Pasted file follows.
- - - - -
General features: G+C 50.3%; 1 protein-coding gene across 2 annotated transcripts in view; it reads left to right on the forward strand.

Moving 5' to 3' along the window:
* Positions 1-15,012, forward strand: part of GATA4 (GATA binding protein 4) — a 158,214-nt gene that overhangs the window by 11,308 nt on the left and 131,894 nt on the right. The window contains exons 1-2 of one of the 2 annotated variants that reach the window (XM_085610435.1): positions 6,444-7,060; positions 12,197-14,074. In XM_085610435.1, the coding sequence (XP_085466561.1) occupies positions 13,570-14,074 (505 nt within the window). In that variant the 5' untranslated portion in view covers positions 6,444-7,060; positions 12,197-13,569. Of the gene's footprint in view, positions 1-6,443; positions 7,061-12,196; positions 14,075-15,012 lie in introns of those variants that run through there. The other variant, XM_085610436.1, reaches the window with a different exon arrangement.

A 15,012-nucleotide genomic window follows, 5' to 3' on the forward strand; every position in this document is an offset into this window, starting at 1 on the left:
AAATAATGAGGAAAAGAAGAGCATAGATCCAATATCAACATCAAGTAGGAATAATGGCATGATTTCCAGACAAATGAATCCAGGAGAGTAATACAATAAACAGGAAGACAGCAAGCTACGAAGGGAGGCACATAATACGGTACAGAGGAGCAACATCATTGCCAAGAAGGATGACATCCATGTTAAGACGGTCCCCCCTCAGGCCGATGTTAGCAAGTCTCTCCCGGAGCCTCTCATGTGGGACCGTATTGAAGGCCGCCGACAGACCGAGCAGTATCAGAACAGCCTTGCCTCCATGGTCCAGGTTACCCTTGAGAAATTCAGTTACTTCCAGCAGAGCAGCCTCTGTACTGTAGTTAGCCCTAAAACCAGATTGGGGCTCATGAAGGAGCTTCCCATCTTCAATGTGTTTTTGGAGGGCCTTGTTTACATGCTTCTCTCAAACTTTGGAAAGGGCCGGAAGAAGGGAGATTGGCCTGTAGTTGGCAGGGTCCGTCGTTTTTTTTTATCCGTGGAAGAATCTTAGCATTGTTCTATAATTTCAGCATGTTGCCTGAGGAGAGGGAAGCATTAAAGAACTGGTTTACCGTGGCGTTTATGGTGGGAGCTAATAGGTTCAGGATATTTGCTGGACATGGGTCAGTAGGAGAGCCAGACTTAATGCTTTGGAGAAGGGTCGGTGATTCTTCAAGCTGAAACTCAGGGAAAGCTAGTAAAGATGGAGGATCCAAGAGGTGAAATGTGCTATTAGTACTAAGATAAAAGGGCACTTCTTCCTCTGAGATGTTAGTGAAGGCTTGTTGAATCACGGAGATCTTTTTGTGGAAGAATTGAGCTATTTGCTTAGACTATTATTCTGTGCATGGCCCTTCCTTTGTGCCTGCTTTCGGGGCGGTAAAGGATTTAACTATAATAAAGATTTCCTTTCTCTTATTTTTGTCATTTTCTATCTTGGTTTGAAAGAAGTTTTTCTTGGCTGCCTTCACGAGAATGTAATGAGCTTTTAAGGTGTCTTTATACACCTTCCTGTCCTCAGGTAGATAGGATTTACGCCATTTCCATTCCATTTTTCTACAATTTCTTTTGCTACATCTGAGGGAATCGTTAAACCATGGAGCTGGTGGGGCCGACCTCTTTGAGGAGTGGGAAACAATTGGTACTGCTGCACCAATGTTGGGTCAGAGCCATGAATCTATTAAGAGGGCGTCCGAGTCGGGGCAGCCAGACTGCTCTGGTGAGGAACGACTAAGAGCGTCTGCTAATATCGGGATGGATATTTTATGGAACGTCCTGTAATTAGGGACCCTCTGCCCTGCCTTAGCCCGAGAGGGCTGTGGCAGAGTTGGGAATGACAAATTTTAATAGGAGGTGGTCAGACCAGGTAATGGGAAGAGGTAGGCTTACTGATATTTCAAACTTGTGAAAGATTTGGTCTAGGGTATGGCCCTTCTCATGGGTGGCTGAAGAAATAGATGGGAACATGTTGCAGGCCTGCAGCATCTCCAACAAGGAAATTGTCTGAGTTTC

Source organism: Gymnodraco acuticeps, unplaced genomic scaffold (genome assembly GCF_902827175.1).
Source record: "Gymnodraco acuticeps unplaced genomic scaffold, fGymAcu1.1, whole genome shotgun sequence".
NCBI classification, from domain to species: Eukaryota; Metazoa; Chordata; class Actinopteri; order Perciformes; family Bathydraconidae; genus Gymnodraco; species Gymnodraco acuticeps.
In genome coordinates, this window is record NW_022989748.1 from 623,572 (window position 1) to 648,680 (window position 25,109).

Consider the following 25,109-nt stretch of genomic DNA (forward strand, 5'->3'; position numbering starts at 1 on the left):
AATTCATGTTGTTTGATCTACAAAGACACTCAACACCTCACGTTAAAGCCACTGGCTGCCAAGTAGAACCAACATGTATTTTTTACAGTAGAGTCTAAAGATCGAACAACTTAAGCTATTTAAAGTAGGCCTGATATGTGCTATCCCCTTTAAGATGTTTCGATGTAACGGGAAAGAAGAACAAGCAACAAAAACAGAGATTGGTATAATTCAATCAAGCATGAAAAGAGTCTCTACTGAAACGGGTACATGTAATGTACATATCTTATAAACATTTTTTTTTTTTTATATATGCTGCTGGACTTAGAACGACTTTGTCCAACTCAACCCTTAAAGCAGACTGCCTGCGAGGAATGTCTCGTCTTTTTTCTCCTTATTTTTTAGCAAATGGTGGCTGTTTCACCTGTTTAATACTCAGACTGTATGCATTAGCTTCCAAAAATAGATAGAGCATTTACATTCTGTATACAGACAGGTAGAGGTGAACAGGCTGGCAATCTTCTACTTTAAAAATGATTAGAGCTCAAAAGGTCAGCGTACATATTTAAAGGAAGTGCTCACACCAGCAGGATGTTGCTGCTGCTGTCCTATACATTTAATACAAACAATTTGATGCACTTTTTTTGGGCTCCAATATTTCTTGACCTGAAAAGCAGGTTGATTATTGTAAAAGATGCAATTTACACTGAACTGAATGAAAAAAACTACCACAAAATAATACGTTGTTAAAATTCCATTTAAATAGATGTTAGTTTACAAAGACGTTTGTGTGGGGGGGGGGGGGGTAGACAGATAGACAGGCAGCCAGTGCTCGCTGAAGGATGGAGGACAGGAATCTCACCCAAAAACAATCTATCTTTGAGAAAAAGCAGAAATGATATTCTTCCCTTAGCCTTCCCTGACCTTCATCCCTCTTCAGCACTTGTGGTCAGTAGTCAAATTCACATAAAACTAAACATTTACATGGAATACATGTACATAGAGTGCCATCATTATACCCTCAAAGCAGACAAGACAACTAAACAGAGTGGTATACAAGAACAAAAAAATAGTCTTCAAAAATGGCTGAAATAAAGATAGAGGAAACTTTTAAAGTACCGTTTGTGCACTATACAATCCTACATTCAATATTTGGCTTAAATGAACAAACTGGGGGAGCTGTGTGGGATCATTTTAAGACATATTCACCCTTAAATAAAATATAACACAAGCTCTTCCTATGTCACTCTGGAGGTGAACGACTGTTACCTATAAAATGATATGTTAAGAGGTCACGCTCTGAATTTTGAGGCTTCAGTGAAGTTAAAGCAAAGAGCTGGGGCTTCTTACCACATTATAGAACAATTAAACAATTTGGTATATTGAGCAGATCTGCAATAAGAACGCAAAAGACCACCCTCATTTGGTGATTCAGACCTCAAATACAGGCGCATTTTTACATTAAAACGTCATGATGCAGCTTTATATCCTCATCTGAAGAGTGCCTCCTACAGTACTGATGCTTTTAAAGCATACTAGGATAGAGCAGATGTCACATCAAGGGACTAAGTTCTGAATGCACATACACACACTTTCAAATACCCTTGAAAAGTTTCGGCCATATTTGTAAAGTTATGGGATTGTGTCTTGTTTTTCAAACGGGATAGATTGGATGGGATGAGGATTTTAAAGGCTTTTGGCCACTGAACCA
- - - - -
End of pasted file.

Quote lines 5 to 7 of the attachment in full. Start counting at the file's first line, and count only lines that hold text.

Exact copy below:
AAATAATGAGGAAAAGAAGAGCATAGATCCAATATCAACATCAAGTAGGAATAATGGCATGATTTCCAGACAAATGAATCCAGGAGAGTAATACAATAAACAGGAAGACAGCAAGCTACGAAGGGAGGCACATAATACGGTACAGAGGAGCAACATCATTGCCAAGAAGGATGACATCCATGTTAAGACGGTCCCCCCTCAGGCCGATGTTAGCAAGTCTCTCCCGGAGCCTCTCATGTGGGACCGTATTGAAGGCCGCCGACAGACCGAGCAGTATCAGAACAGCCTTGCCTCCATGGTCCAGGTTACCCTTGAGAAATTCAGTTACTTCCAGCAGAGCAGCCTCTGTACTGTAGTTAGCCCTAAAACCAGATTGGGGCTCATGAAGGAGCTTCCCATCTTCAATGTGTTTTTGGAGGGCCTTGTTTACATGCTTCTCTCAAACTTTGGAAAGGGCCGGAAGAAGGGAGATTGGCCTGTAGTTGGCAGGGTCCGTCGTTTTTTTTTATCCGTGGAAGAATCTTAGCATTGTTCTATAATTTCAGCATGTTGCCTGAGGAGAGGGAAGCATTAAAGAACTGGTTTACCGTGGCGTTTATGGTGGGAGCTAATAGGTTCAGGATATTTGCTGGACATGGGTCAGTAGGAGAGCCAGACTTAATGCTTTGGAGAAGGGTCGGTGATTCTTCAAGCTGAAACTCAGGGAAAGCTAGTAAAGATGGAGGATCCAAGAGGTGAAATGTGCTATTAGTACTAAGATAAAAGGGCACTTCTTCCTCTGAGATGTTAGTGAAGGCTTGTTGAATCACGGAGATCTTTTTGTGGAAGAATTGAGCTATTTGCTTAGACTATTATTCTGTGCATGGCCCTTCCTTTGTGCCTGCTTTCGGGGCGGTAAAGGATTTAACTATAATAAAGATTTCCTTTCTCTTATTTTTGTCATTTTCTATCTTGGTTTGAAAGAAGTTTTTCTTGGCTGCCTTCACGAGAATGTAATGAGCTTTTAAGGTGTCTTTATACACCTTCCTGTCCTCAGGTAGATAGGATTTACGCCATTTCCATTCCATTTTTCTACAATTTCTTTTGCTACATCTGAGGGAATCGTTAAACCATGGAGCTGGTGGGGCCGACCTCTTTGAGGAGTGGGAAACAATTGGTACTGCTGCACCAATGTTGGGTCAGAGCCATGAATCTATTAAGAGGGCGTCCGAGTCGGGGCAGCCAGACTGCTCTGGTGAGGAACGACTAAGAGCGTCTGCTAATATCGGGATGGATATTTTATGGAACGTCCTGTAATTAGGGACCCTCTGCCCTGCCTTAGCCCGAGAGGGCTGTGGCAGAGTTGGGAATGACAAATTTTAATAGGAGGTGGTCAGACCAGGTAATGGGAAGAGGTAGGCTTACTGATATTTCAAACTTGTGAAAGATTTGGTCTAGGGTATGGCCCTTCTCATGGGTGGCTGAAGAAATAGATGGGAACATGTTGCAGGCCTGCAGCATCTCCAACAAGGAAATTGTCTGAGTTTC

Source organism: Gymnodraco acuticeps, unplaced genomic scaffold (genome assembly GCF_902827175.1).
Source record: "Gymnodraco acuticeps unplaced genomic scaffold, fGymAcu1.1, whole genome shotgun sequence".